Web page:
Thursday, August 24, 2006

In the news: Rational opposition to new technique?

Well, early signs are that taking one-eighth of a blastomere for use in stem-cell research will not pass the moral objections of the president or congressional science foes. Snip from NYT:
With the approach of midterm elections, in which some candidates are already making the research a central theme, some scientists speculated that President Bush might embrace the new method as meeting his principal objection to the research and showing that he had been right all along to wait for a better technique to turn up.

But Emily Lawrimore, a White House spokeswoman, suggested that the new procedure would not satisfy the objections of Mr. Bush, who vetoed legislation in July that would have expanded federally financed embryonic stem cell research. Though Ms. Lawrimore called it encouraging that scientists were moving away from destroying embryos, she said: “Any use of human embryos for research purposes raises serious ethical questions. This technique does not resolve those concerns.”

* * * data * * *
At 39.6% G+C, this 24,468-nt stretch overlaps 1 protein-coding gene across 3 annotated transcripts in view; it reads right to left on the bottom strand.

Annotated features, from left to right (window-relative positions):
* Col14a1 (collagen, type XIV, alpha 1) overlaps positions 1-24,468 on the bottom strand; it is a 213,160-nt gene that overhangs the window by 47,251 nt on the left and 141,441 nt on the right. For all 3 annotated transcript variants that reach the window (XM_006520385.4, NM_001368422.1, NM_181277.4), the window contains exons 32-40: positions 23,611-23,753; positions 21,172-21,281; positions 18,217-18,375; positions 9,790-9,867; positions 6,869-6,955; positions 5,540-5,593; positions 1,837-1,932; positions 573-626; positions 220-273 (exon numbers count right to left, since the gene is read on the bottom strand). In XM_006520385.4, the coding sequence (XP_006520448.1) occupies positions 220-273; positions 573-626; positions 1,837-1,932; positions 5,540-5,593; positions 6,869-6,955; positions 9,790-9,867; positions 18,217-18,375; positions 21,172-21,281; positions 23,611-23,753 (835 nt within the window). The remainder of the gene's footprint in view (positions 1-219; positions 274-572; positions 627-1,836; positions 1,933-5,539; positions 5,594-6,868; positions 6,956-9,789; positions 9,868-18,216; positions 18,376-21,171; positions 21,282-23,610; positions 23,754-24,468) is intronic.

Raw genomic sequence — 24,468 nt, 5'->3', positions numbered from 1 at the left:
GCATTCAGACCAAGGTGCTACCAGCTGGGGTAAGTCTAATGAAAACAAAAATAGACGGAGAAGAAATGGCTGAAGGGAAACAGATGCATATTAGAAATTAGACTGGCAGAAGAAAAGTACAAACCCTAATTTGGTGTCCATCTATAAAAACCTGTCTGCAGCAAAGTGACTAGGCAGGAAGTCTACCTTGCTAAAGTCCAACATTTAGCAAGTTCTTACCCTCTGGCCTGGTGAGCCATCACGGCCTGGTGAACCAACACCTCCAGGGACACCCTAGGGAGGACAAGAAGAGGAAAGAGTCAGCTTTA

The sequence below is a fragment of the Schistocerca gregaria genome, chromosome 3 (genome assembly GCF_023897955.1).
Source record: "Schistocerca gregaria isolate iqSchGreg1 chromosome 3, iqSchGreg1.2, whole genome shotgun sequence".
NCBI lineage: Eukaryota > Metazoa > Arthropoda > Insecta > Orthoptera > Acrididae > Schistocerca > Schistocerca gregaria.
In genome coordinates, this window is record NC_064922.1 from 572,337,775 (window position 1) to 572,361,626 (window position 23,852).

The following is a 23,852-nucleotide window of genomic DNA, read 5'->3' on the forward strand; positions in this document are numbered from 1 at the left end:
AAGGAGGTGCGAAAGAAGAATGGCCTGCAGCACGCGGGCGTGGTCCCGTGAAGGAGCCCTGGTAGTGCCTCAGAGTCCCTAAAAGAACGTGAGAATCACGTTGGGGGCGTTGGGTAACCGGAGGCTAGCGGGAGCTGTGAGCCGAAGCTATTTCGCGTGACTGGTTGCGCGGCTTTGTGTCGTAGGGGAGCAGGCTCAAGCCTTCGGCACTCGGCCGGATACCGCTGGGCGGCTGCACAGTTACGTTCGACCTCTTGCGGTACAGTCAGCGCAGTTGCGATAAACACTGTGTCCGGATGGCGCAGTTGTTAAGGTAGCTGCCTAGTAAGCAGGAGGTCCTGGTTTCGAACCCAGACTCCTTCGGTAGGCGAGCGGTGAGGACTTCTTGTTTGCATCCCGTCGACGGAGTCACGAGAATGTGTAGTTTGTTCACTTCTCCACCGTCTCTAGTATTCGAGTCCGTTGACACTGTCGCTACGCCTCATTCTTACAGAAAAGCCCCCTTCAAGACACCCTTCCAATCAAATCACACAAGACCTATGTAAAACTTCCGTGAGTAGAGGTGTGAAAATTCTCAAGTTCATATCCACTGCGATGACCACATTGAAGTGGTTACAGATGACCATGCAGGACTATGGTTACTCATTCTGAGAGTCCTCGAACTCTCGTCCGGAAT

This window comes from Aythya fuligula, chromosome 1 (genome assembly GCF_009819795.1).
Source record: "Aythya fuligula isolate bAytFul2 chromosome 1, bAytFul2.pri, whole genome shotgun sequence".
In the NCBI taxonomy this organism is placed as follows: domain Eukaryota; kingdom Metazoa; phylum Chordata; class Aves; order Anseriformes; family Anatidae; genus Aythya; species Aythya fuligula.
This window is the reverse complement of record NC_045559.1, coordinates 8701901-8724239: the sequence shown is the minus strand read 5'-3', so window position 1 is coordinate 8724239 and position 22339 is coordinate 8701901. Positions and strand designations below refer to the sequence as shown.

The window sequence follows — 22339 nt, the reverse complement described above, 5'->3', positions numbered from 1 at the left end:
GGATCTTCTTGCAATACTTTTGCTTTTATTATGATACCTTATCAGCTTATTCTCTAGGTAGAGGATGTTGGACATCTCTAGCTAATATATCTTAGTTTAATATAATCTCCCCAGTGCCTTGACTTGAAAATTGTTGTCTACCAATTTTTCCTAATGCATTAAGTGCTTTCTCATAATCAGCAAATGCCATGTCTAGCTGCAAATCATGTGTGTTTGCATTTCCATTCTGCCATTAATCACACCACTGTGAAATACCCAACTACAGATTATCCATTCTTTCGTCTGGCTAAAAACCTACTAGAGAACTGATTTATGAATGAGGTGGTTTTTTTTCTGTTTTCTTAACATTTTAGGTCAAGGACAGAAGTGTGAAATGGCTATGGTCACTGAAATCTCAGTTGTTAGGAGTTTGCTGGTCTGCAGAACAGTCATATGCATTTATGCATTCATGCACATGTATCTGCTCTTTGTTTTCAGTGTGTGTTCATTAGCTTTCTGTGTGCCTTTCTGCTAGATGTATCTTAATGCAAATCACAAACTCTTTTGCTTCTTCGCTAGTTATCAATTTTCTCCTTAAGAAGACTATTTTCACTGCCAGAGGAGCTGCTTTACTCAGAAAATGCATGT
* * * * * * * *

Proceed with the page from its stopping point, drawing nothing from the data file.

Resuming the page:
Congressional Republicans who led the resistance to the embryonic stem cell legislation that had bipartisan support in the House and Senate also said the new technique did not ease their opposition. Brian Hart, a spokesman for Senator Sam Brownback, Republican of Kansas and a prominent opponent of federal financing for embryonic stem cell research, said Mr. Brownback's moral objection remained.
"You are creating a twin and then killing that twin," Mr. Hart said.

Really, this smacks of the same kind of thinking that opposes birth control methods that prevent the implantation of a fertilized egg in the uterus on the ground that a fertilized egg is a teeny tiny person, a microscopic Haley Joel Osment swimming around in the mysterious human hot tub that is the female reproductive system. On the other hand, it's hard to be surprised by Sam Brownback's weirdness, after the whole snowflake thing.

Link to NYT.

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